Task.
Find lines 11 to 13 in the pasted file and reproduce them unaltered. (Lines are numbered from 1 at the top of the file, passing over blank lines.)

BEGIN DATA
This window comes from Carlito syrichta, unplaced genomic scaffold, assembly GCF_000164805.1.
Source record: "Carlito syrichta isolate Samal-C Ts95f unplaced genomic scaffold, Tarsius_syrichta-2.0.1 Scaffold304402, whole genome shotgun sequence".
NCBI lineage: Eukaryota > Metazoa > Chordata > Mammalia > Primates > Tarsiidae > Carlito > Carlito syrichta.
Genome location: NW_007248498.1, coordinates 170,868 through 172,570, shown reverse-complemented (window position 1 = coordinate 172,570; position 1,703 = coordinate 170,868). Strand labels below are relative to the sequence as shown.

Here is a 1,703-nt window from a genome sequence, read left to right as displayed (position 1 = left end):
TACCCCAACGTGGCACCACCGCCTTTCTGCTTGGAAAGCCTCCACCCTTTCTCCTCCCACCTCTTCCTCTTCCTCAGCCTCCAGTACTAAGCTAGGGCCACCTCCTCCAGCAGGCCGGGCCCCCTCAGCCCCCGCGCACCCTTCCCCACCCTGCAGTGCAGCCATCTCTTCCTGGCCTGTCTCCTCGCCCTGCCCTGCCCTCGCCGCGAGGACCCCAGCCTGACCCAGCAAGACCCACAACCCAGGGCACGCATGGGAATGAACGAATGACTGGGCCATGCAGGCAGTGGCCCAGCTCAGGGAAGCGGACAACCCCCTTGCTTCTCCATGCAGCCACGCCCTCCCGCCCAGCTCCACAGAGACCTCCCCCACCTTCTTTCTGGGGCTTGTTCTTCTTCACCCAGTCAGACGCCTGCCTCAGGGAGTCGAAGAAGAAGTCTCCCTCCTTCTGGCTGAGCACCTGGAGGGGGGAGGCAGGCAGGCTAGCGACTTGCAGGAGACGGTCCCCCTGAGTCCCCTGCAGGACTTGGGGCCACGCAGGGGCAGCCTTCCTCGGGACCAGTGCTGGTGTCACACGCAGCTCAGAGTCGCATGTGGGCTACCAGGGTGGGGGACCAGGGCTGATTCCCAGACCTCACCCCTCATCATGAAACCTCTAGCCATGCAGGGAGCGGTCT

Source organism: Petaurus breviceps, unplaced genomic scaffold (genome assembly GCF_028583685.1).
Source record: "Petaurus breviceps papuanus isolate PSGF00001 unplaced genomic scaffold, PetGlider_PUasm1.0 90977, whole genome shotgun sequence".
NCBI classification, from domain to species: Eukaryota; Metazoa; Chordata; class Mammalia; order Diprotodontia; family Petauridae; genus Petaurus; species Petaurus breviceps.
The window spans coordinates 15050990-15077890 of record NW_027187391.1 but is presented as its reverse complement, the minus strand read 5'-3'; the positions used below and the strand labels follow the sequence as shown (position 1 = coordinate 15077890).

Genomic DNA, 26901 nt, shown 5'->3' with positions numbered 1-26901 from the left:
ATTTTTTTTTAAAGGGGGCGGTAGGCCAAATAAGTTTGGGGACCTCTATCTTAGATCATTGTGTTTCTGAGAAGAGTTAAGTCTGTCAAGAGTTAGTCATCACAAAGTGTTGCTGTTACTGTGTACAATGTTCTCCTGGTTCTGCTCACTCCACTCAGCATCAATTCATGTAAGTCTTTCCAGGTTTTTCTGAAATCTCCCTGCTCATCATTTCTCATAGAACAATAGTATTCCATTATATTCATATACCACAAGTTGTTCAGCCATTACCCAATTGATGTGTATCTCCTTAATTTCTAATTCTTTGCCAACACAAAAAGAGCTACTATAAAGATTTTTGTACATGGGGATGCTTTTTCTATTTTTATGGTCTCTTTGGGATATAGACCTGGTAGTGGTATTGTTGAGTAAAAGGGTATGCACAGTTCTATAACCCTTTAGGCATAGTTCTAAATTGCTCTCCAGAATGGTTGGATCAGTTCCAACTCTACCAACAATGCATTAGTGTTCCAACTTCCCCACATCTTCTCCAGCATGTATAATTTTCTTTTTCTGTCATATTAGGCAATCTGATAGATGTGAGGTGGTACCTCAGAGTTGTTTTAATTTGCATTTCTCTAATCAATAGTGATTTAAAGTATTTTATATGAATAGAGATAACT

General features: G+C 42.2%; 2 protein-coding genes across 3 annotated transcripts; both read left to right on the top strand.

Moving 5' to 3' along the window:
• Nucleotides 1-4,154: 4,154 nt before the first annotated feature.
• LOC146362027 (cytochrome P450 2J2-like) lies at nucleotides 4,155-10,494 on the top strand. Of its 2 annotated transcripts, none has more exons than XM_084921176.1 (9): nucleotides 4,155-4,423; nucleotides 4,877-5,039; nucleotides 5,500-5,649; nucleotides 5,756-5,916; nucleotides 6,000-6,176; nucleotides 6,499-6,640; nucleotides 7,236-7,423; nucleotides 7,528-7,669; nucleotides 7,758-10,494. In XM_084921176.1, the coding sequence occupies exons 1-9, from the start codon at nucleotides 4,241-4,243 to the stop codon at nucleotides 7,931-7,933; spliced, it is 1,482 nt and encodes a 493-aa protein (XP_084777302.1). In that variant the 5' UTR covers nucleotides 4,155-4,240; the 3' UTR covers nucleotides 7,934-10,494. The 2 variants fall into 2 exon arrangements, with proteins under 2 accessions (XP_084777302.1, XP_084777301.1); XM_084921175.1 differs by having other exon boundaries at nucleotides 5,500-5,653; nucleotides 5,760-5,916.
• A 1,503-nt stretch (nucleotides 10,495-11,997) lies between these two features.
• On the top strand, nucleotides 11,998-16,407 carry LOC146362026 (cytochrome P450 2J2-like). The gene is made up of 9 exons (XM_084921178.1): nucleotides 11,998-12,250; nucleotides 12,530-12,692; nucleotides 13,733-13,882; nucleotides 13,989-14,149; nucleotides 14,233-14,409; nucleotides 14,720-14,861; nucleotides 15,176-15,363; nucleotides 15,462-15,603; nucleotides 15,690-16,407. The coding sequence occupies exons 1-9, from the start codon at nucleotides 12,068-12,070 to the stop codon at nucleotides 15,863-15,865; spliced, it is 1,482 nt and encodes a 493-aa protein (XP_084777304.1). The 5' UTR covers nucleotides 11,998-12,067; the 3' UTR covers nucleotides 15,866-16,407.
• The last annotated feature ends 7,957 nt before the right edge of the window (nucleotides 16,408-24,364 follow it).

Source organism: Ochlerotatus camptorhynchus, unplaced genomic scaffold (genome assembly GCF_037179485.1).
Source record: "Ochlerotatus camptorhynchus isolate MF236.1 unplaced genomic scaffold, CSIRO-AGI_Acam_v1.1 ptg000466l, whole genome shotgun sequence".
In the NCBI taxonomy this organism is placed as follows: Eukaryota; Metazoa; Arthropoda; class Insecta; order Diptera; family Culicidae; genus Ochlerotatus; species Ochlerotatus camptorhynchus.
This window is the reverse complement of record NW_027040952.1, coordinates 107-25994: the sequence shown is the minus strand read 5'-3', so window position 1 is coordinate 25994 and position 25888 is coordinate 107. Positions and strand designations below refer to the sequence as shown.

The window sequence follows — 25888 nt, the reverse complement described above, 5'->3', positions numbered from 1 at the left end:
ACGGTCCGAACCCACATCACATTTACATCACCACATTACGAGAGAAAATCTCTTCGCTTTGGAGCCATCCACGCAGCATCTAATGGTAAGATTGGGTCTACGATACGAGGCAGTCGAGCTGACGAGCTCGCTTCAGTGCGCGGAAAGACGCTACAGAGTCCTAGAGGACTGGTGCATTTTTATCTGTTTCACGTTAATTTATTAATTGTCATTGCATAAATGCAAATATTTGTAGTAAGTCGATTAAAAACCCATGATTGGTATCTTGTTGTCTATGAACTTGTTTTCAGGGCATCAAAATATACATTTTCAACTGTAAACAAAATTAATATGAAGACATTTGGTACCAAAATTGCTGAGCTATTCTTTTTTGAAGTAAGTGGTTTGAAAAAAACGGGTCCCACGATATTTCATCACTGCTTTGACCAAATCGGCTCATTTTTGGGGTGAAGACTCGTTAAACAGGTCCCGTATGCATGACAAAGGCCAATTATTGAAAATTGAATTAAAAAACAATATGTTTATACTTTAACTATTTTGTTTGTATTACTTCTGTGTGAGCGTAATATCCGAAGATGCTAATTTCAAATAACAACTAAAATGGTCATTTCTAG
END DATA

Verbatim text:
Genomic DNA, 26901 nt, shown 5'->3' with positions numbered 1-26901 from the left:
ATTTTTTTTTAAAGGGGGCGGTAGGCCAAATAAGTTTGGGGACCTCTATCTTAGATCATTGTGTTTCTGAGAAGAGTTAAGTCTGTCAAGAGTTAGTCATCACAAAGTGTTGCTGTTACTGTGTACAATGTTCTCCTGGTTCTGCTCACTCCACTCAGCATCAATTCATGTAAGTCTTTCCAGGTTTTTCTGAAATCTCCCTGCTCATCATTTCTCATAGAACAATAGTATTCCATTATATTCATATACCACAAGTTGTTCAGCCATTACCCAATTGATGTGTATCTCCTTAATTTCTAATTCTTTGCCAACACAAAAAGAGCTACTATAAAGATTTTTGTACATGGGGATGCTTTTTCTATTTTTATGGTCTCTTTGGGATATAGACCTGGTAGTGGTATTGTTGAGTAAAAGGGTATGCACAGTTCTATAACCCTTTAGGCATAGTTCTAAATTGCTCTCCAGAATGGTTGGATCAGTTCCAACTCTACCAACAATGCATTAGTGTTCCAACTTCCCCACATCTTCTCCAGCATGTATAATTTTCTTTTTCTGTCATATTAGGCAATCTGATAGATGTGAGGTGGTACCTCAGAGTTGTTTTAATTTGCATTTCTCTAATCAATAGTGATTTAAAGTATTTTATATGAATAGAGATAACT

General features: G+C 42.2%; 2 protein-coding genes across 3 annotated transcripts; both read left to right on the top strand.